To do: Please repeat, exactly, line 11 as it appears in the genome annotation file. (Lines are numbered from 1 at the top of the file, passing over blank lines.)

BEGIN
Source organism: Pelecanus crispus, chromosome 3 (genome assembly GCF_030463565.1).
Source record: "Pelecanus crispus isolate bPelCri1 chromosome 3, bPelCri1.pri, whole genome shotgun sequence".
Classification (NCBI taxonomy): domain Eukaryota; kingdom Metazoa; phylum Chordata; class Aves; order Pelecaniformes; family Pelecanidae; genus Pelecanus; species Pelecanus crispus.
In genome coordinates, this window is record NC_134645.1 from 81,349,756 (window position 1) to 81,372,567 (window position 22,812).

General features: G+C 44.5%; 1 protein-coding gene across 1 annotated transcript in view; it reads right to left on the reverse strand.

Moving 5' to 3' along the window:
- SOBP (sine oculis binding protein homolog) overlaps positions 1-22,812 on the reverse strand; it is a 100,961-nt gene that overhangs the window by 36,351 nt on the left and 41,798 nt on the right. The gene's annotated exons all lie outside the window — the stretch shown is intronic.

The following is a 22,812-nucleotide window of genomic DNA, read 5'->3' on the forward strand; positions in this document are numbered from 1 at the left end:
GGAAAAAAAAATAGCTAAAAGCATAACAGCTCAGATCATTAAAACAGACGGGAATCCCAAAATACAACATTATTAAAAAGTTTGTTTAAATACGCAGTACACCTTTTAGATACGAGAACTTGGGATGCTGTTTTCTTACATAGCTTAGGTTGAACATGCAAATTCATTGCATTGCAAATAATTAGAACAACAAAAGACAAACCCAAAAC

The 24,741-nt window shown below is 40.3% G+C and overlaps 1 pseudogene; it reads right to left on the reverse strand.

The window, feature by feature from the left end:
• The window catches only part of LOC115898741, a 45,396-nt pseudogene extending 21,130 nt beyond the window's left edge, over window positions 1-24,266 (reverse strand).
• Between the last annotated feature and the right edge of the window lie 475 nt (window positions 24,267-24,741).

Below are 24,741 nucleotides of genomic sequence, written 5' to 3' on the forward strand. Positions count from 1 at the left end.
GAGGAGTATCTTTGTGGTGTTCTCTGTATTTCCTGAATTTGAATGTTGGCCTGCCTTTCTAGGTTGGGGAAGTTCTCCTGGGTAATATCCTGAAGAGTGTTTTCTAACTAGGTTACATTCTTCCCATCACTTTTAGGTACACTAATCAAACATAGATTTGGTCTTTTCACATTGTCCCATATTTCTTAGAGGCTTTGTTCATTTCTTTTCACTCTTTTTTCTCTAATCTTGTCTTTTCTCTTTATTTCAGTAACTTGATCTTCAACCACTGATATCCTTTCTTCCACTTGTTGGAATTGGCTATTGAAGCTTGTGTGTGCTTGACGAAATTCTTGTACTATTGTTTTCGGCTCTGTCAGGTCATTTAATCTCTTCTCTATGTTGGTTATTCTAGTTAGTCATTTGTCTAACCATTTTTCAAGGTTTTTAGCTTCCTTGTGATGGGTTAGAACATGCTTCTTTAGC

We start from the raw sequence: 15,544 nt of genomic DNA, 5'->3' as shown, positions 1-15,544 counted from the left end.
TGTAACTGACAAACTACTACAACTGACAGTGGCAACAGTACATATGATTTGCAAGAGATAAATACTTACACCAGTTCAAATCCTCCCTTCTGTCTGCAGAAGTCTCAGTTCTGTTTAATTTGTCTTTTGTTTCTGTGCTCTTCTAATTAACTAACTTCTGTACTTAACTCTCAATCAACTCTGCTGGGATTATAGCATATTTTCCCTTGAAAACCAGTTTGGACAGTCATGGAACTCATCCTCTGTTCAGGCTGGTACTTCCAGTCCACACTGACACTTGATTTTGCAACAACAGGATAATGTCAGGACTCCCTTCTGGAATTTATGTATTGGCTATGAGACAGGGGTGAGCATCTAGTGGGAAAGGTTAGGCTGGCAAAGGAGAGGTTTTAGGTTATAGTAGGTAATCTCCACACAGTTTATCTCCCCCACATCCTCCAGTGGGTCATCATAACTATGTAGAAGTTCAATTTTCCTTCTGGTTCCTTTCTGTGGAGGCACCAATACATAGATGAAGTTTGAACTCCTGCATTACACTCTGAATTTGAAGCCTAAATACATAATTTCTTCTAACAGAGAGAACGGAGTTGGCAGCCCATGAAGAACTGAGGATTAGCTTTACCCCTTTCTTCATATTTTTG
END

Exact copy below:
The window, feature by feature from the left end: